Nonlinear systems, those that can remain within limits, can exist for much longer. In nature, and in society, we find systems that are homeostatic: they have feedback controls that keep them within viable limits. This is a form of dynamic equilibrium.

We have had life on earth for 3.5 billion years so those life forms that exist within non-linear circular systems survive for longer periods: they are statistically more likely to be in existence at the same time as us humans. We are surrounded by nonlinear systems.

The human body includes homeostatic systems: for example the systems that keep our body temperature almost constant, keeping us alive.

The climate is a homeostatic system: as more carbon is released into the atmosphere, the more vegetation grows, drawing down the carbon and keeping the amount in the air static.

This is why we have had a temperate climate long enough to evolve, to build our civilisations.


Not all life is circular. There have been billions of species who have survived with linear processes. But in the end they die, they become extinct. They exhaust their supply of food, or drown in their own excrement.

Marx understood – and explained back in 1850 – that this exact same process applied to humans and human societies.

The example he gave was London, which in the 1840s was the largest city on Earth. Here, our human food supplies were transported from the countryside to the capital. This process reached crisis point as the city began to literally become filled with shit.

The solution chosen at that time was to build a sewer and direct the waste into the sea. But our human excrement was not returned to the land.

This is a linear process. The first crisis was resolved, but only to create an even bigger crisis. The farmland, robbed of its nutrients, began to fail. The solution arrived at under capitalism was cheaper, short term and – again – linear.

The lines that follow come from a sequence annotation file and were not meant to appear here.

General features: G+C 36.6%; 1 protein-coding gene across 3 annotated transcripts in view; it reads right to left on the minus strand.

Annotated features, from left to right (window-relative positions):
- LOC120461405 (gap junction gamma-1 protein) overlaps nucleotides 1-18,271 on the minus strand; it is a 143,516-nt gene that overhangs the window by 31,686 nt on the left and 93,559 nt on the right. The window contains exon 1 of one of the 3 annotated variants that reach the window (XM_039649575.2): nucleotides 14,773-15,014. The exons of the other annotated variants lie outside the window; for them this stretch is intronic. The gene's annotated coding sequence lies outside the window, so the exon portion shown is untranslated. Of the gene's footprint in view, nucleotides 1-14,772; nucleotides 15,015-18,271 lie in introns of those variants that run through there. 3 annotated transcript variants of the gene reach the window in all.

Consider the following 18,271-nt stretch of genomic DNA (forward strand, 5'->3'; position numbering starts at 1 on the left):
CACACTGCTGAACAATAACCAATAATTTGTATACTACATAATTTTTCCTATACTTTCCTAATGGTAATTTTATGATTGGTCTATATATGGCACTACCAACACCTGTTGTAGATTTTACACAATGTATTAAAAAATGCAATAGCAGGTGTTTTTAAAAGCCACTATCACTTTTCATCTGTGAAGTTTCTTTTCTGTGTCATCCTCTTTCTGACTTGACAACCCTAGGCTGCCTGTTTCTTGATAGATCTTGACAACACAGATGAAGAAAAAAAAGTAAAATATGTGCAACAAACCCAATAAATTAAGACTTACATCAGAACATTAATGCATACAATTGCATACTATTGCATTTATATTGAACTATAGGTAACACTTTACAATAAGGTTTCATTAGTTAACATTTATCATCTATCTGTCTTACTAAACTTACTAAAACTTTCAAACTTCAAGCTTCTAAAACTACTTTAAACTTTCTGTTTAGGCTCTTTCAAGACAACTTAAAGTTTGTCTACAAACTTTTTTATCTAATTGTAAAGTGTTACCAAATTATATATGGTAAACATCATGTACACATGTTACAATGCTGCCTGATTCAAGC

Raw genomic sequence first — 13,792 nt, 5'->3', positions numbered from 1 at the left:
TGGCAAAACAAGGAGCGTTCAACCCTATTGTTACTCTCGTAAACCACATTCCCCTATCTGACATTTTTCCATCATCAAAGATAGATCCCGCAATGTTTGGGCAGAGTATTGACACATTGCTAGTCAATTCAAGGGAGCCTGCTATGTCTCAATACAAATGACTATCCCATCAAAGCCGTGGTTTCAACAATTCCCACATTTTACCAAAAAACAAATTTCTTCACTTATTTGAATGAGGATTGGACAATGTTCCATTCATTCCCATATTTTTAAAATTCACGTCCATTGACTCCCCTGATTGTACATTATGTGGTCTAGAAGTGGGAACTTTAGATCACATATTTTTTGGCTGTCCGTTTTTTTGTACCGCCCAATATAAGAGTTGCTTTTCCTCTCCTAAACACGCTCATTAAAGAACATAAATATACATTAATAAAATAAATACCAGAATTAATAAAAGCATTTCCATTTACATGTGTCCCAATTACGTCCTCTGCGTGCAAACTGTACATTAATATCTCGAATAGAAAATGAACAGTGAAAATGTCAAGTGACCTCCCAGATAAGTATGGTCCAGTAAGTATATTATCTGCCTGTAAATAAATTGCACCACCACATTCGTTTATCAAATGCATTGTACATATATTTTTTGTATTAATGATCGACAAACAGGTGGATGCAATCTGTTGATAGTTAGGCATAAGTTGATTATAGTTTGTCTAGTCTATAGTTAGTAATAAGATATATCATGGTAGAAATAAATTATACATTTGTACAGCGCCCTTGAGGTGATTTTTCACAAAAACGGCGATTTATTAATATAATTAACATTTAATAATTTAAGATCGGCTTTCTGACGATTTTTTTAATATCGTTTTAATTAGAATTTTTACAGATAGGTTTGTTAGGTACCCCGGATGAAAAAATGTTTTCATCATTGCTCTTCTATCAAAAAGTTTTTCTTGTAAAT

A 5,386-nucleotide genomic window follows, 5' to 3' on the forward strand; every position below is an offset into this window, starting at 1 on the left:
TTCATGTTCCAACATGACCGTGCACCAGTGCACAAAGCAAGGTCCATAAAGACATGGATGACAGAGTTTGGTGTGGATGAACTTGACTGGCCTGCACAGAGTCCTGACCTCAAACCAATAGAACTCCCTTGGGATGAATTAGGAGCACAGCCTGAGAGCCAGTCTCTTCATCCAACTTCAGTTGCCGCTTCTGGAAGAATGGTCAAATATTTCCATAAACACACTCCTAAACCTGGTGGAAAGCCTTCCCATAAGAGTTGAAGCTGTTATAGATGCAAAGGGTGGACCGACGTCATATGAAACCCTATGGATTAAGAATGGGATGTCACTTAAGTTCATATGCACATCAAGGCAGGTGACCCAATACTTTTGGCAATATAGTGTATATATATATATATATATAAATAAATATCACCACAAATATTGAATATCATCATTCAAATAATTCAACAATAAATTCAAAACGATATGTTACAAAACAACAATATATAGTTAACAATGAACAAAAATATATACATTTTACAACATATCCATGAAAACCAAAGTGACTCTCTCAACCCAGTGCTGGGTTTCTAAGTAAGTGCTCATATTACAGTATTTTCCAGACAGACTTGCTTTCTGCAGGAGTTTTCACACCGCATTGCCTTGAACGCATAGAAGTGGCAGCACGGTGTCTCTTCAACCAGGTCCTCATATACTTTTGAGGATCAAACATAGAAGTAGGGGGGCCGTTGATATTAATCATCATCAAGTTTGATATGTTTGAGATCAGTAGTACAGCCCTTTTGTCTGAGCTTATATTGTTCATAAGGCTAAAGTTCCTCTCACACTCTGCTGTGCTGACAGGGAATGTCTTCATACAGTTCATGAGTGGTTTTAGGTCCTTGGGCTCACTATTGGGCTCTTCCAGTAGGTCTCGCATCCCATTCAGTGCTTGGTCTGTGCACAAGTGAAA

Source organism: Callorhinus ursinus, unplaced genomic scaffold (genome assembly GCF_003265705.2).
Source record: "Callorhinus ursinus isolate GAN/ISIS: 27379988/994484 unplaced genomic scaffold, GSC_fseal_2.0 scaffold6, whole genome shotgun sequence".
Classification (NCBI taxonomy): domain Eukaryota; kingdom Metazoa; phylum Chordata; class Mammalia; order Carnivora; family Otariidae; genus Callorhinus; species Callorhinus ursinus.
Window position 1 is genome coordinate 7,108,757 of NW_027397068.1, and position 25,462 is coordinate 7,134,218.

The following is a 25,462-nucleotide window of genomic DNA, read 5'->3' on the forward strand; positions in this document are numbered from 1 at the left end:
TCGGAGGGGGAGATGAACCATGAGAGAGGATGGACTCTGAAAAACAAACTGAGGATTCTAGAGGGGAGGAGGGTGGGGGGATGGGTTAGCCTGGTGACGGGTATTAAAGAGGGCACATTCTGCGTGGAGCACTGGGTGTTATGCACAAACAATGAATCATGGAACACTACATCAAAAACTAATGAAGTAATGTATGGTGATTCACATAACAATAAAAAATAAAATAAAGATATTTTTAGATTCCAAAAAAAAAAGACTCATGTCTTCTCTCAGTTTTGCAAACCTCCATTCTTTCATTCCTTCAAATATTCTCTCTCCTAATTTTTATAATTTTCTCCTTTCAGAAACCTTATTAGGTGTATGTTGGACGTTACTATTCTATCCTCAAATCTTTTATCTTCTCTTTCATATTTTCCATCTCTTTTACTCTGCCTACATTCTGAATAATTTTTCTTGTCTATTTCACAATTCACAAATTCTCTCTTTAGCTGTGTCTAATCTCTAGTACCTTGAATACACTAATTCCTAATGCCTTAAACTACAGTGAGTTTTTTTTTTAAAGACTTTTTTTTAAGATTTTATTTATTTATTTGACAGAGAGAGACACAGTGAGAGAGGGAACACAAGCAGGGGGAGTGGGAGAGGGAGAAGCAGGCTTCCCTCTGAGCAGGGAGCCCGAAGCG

Bird shit rich in nitrogen was imported from Peru, through the colonial system of slavery and plunder. In time, this supply was exhausted and the capitalists turned to fossil-fuel based fertiliser. Agriculture today is a major contributor to climate change.

Marx described this breach of natural cycles with linear productive processes as an ‘ecological rift’ in the ‘metabolism’ between human society and the natural, non-human, environment.

This ecological rift continues today.

A senior UN official has gone as far to say that internationally our farmland has about 60 crop cycles of fertility left.

If we do not solve the problem identified by Marx in the next half century billions of people will starve.


Marx’s model of cyclical natural processes being undermined by the linearity of the system of capitalism is the best explanation of climate change.

We extract oil, petrol, gas, we burn it, and we dump the waste – carbon dioxide – into the atmosphere.

Had Marx lived long enough to have read Arrhenius he would have understood immediately the implications of this crisis – and also its solutions.

Over time, it is absolutely inevitable that those supplies of fossil fuels will be exhausted, and that the carbon sinks – the gas equivalent of landfill sights – would also be completely overwhelmed.

The natural homeostatic regulation of the carbon in the atmosphere is now close to collapse.


What Marx would have realised in 1896 is finally, today, being understood worldwide.

Climate change will lead to extinction.

Marx is still relevant and necessary today because he established that capitalism – as a linear system endlessly disrupting natural systems – will continue to cause such crises.

Capitalism will lead to extinction.

I just cannot be arsed to prevent climate change if capitalism simply drives us into mass starvation.

System change

We need urgently to develop human economic and social systems that correspond with and sit within the limits of natural cycles and systems.

Marx understood that then.

By reading Marx from an ecological perspective we can enhance our understanding what needs to be done, and how we can do it, today.

We need system change. And that goes far beyond preventing climate change.